A Walrus Tusk from Alaska
by Alfred Corn
Arp might have done a version of it in white marble,
the model held aloft, in approximate awe:
this touch cross-section oval of tusk,
dense and cool as fossil cranium—
preliminary bloodshed condonable
if Inupiat hunters on King Island may
follow as their fathers did the bark of a husky,
echoes ricocheted from roughed-up eskers
on the glacier, a resonance salt cured
and stained deep green by Arctic seas, whose tilting floor
mirrors the mainland’s snowcapped amphitheater.
Which of his elders set Mike Sclamana the task
and taught him to decide, in scrimshaw, what was so?
Netted incisions black as an etching
saw a way to scratch in living infinitives
known since the Miocene to have animated
the Bering Strait: one humpbacked whale, plump,
and bardic; an Orca caught on the ascending arc,
salt droplets flung from a flange of soot-black fin…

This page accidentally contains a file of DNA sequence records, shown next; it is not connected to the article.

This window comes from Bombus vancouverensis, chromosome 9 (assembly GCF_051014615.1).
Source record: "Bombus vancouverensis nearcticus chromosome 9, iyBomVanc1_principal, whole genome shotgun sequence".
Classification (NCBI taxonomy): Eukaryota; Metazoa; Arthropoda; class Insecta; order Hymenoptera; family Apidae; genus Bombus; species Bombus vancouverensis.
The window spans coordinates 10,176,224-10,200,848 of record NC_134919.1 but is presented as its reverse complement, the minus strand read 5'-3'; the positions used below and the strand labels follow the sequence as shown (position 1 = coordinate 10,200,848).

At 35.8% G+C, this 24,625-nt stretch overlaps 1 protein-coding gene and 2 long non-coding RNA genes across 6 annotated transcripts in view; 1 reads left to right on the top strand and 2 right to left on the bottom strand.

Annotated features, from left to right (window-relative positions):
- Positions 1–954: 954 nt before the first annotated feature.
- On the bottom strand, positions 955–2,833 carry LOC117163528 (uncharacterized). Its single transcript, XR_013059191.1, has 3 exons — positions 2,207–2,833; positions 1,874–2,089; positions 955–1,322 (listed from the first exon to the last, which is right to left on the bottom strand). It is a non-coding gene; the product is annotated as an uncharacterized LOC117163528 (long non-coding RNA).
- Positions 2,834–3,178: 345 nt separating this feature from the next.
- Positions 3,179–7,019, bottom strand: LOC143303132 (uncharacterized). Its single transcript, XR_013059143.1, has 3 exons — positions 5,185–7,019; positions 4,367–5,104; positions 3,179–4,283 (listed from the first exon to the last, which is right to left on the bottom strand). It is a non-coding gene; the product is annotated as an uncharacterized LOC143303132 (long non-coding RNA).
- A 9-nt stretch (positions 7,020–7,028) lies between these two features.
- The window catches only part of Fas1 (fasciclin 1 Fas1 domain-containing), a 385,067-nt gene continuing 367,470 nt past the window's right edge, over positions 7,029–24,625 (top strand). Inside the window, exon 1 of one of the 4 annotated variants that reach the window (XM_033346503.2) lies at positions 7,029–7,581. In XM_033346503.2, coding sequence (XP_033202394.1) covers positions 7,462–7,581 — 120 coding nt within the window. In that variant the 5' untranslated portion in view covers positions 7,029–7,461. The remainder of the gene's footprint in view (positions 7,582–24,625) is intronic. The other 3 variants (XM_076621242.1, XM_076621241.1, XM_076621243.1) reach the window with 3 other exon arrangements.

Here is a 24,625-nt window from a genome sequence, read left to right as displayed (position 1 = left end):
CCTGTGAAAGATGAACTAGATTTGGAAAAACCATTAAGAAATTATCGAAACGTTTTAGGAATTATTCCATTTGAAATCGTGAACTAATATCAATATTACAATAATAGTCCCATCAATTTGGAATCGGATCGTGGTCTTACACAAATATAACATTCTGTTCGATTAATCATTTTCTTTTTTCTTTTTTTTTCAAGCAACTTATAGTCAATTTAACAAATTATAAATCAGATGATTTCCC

Farther along the bone conveyor belt a small
ringed seal will never not be swimming, part-time
landlubber, who may feel overshadowed by the donor
walrus ahead. And by his scribal tusk, which stands
in direct correspondence with the draughtsman’s burin,
skillful enough to score their tapeloop ostinato,
no harp sonata, but, instead, the humpbacked whale’s
yearning bassoon (still audible if you cup
the keepsake to your ear and let it sound the depths).
PHOTO: Inupiat hunter in kayak, Noatak, Alaska, by Edward Curtis (1929). Courtesy of the U.S. Library of Congress.